While we did not have any elections here in our state last week, several states had some really significant elections. Of prime importance, Ohio voters weighed in on two ballot initiatives. One of the referenda ensconces a right to abortion in the state’s constitution, and the other legalizes recreational marijuana. Unfortunately, both proposals passed.
The abortion proposal passed 56%-44%. The referenda stated that individuals will have the “right to make and carry out one’s own reproductive decisions.” My counterpart in Ohio—my friend Aaron Baehr—who worked hard to defeat the amendment and provided leadership for a pro-life coalition, made some important points about the heartbreaking loss.
The statement from Protect Women Ohio said, in part, “Our hearts are broken tonight not because we lost an election, but because Ohio families, women and children will bear the brunt of this vote. When Michigan voters passed a similar amendment last year, they were sold the lie that parental rights would be unaffected, that late-term abortion would remain illegal, and that women’s health and safety standards would not be touched. But just last week, the Michigan legislature voted to repeal penalties for partial-birth abortions, to eliminate health and safety protections at abortion facilities, and they called parental consent laws ‘unconstitutional.’ They even vowed to come for informed consent laws and 24-hour waiting periods next. We know the same barbaric attacks on parents and children are now coming home to Ohio.”
They went on to say that as pro-lifers, they will not quit—which is encouraging to be sure. But I want to note what this statement points out about Michigan because it is very telling. Voters in Michigan were told one thing about abortion regulations if they passed a “right to abortion” amendment, but yet the pro-abortion advocates are never satisfied. They want abortion any time, for any or no reason—truly abortion on demand. Ohio pro-lifers recognize that this could easily happen in their state with this so-called “right to abortion” now in their constitution.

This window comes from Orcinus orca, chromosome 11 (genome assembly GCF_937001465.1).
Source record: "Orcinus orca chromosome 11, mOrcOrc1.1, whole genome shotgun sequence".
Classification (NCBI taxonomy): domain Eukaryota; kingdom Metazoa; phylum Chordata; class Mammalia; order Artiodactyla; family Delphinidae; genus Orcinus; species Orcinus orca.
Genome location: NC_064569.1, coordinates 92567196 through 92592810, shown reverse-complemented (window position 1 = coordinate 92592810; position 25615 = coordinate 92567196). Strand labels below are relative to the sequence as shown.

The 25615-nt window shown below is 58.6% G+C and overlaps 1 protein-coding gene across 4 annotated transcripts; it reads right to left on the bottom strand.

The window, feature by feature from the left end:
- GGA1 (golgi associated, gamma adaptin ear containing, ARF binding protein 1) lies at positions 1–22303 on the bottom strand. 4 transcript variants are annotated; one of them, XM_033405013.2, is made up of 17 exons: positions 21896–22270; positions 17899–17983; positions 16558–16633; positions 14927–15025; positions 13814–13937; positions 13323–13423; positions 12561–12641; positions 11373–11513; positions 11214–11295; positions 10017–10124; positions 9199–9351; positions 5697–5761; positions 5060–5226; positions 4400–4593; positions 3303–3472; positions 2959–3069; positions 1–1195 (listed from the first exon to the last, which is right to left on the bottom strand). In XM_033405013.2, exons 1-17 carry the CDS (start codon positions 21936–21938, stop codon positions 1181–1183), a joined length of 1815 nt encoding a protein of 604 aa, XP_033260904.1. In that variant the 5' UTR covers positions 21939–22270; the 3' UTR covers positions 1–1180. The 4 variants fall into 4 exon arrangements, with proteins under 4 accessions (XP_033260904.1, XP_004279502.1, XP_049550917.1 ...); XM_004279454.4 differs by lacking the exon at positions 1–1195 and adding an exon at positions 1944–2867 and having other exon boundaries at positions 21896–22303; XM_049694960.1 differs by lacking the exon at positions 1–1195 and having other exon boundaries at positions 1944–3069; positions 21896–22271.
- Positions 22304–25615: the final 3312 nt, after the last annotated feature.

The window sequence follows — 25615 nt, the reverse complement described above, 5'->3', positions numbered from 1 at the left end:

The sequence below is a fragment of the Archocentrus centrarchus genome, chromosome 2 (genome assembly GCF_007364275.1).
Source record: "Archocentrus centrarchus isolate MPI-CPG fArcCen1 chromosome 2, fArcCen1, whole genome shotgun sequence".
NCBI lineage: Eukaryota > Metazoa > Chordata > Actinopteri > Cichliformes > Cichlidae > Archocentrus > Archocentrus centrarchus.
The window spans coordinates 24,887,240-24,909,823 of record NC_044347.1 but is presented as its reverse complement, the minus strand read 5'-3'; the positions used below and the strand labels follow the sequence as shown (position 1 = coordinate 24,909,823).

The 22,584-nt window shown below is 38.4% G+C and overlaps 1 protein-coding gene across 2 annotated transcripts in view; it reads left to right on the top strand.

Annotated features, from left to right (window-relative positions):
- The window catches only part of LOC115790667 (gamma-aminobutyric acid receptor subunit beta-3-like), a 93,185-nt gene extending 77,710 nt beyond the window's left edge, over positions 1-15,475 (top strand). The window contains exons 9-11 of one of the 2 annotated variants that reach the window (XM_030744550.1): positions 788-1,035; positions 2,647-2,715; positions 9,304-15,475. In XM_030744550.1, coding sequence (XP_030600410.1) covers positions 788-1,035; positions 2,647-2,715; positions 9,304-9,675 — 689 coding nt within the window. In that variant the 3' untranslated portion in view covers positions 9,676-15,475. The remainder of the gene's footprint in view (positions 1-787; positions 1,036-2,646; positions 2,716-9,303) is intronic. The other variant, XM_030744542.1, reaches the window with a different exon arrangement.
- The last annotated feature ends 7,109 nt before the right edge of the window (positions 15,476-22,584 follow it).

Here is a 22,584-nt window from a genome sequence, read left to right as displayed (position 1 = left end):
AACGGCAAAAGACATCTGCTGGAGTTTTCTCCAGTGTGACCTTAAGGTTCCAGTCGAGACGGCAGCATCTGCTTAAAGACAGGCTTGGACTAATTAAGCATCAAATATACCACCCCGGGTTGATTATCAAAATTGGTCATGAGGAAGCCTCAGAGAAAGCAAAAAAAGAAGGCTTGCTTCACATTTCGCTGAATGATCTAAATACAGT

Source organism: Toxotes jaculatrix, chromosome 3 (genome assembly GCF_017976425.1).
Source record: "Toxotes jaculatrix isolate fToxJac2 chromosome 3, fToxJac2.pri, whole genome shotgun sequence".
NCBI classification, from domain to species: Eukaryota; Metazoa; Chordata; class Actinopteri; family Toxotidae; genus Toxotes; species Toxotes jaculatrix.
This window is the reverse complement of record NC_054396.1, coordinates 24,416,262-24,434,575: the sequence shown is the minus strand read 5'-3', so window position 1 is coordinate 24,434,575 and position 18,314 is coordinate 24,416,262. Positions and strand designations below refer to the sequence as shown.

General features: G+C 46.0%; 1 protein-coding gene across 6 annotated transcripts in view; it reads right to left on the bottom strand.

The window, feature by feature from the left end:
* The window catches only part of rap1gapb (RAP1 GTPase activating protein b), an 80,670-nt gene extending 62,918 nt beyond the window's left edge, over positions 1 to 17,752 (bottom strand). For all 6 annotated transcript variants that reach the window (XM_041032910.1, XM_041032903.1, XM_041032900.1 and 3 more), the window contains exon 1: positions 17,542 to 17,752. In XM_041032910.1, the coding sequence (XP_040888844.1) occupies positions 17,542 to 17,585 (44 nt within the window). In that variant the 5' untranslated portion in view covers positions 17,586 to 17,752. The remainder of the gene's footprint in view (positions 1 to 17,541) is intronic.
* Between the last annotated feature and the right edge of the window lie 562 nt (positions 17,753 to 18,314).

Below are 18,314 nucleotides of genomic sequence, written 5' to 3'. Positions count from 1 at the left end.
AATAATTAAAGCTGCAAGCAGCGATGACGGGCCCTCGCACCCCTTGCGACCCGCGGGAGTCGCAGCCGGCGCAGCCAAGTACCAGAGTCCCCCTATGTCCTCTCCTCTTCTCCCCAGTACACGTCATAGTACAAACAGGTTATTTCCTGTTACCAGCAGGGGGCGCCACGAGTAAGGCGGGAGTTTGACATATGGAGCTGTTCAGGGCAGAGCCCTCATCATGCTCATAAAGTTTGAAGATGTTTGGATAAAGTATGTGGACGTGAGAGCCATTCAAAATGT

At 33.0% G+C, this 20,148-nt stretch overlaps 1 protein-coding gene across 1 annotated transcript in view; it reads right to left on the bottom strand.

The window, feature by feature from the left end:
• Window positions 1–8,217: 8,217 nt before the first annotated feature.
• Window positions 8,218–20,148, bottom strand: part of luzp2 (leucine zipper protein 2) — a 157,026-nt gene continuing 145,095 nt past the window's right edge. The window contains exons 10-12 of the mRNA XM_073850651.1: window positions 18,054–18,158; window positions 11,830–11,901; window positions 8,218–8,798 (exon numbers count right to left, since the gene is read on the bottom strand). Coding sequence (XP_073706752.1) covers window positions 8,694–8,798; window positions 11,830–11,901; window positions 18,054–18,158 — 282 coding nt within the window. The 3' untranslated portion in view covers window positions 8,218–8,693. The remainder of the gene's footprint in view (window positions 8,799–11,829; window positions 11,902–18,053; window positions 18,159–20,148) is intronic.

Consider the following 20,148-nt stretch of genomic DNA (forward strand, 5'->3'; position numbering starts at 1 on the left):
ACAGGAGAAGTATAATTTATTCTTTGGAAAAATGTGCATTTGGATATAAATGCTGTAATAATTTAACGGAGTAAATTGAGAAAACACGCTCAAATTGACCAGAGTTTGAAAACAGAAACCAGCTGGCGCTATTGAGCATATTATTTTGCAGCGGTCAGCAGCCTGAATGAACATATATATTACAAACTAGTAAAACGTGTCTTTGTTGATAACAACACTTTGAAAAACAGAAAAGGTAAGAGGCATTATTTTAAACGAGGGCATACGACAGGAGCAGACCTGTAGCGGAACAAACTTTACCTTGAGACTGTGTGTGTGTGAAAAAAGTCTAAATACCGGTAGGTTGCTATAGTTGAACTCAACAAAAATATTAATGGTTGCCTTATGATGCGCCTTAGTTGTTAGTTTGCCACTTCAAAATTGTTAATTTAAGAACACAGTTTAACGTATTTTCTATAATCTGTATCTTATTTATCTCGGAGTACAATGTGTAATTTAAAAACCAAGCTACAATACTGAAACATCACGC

So how does this relate to Wisconsin? Remember that lawsuit challenging whether our pre-Roe law is enforceable? That lawsuit is still in Dane County Circuit Court—but it will eventually move from that court and go either to the appellate court and then to the state Supreme Court, or the appellate court could send it directly to the state Supreme Court.
Most observers believe one way or another, this case will land at our state Supreme Court, which now leans liberal by a 4-3 margin. And of course, new Justice Janet Protaciewicz made it very clear in her campaign that she supports what she called “reproductive rights” for women—which is a euphemism, and a bad one, for abortion.
When this case gets to our state Supreme Court, it wouldn’t take a great deal of legal maneuvering for our court to create a “right to abortion” in our state constitution. And then, like Michigan, it would not be long before serious challenges will come, probably via the courts, against our abortion regulations, like the 20-week abortion ban, the ultrasound requirement, the 24-hour waiting period, parental permission, and others—all of which are designed to protect women and their unborn children.
As I have said and will continue to say, elections have very real consequences—and sometimes those consequences are literally life and death.
Regardless of what happens with our pre-Roe law here in Wisconsin, WFA and WFC, in full partnership with you, will continue to relentlessly fight for the dignity of every preborn child and advocate for the support of every woman facing a crisis pregnancy. Thank you for all you do to promote a culture of life in our state!